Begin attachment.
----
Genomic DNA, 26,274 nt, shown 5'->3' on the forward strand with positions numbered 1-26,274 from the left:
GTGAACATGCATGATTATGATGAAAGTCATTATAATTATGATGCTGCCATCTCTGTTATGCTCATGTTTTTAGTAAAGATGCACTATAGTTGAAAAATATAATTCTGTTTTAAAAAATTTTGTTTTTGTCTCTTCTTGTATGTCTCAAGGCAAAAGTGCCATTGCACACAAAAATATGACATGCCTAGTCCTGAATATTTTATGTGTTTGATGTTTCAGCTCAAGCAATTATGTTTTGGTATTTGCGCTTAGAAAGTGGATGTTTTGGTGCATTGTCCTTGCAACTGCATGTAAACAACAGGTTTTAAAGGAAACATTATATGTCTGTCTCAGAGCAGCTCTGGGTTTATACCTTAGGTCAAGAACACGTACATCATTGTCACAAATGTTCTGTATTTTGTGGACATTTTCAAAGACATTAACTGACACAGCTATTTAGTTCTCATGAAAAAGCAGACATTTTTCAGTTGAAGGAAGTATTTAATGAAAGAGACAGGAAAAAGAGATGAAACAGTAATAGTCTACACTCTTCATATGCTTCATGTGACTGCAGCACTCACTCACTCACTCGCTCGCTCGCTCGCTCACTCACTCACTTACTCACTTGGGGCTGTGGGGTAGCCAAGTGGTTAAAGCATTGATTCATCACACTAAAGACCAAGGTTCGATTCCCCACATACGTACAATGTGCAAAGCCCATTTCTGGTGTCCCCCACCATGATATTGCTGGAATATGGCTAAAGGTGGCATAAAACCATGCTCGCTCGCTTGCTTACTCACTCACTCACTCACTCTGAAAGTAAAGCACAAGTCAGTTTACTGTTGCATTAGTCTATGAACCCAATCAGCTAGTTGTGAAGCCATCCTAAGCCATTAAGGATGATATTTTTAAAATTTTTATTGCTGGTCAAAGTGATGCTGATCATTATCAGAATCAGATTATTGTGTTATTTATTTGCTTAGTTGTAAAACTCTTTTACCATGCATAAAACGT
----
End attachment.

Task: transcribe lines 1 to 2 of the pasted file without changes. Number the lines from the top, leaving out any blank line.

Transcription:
Genomic DNA, 26,274 nt, shown 5'->3' on the forward strand with positions numbered 1-26,274 from the left:
GTGAACATGCATGATTATGATGAAAGTCATTATAATTATGATGCTGCCATCTCTGTTATGCTCATGTTTTTAGTAAAGATGCACTATAGTTGAAAAATATAATTCTGTTTTAAAAAATTTTGTTTTTGTCTCTTCTTGTATGTCTCAAGGCAAAAGTGCCATTGCACACAAAAATATGACATGCCTAGTCCTGAATATTTTATGTGTTTGATGTTTCAGCTCAAGCAATTATGTTTTGGTATTTGCGCTTAGAAAGTGGATGTTTTGGTGCATTGTCCTTGCAACTGCATGTAAACAACAGGTTTTAAAGGAAACATTATATGTCTGTCTCAGAGCAGCTCTGGGTTTATACCTTAGGTCAAGAACACGTACATCATTGTCACAAATGTTCTGTATTTTGTGGACATTTTCAAAGACATTAACTGACACAGCTATTTAGTTCTCATGAAAAAGCAGACATTTTTCAGTTGAAGGAAGTATTTAATGAAAGAGACAGGAAAAAGAGATGAAACAGTAATAGTCTACACTCTTCATATGCTTCATGTGACTGCAGCACTCACTCACTCACTCGCTCGCTCGCTCGCTCACTCACTCACTTACTCACTTGGGGCTGTGGGGTAGCCAAGTGGTTAAAGCATTGATTCATCACACTAAAGACCAAGGTTCGATTCCCCACATACGTACAATGTGCAAAGCCCATTTCTGGTGTCCCCCACCATGATATTGCTGGAATATGGCTAAAGGTGGCATAAAACCATGCTCGCTCGCTTGCTTACTCACTCACTCACTCACTCTGAAAGTAAAGCACAAGTCAGTTTACTGTTGCATTAGTCTATGAACCCAATCAGCTAGTTGTGAAGCCATCCTAAGCCATTAAGGATGATATTTTTAAAATTTTTATTGCTGGTCAAAGTGATGCTGATCATTATCAGAATCAGATTATTGTGTTATTTATTTGCTTAGTTGTAAAACTCTTTTACCATGCATAAAACGT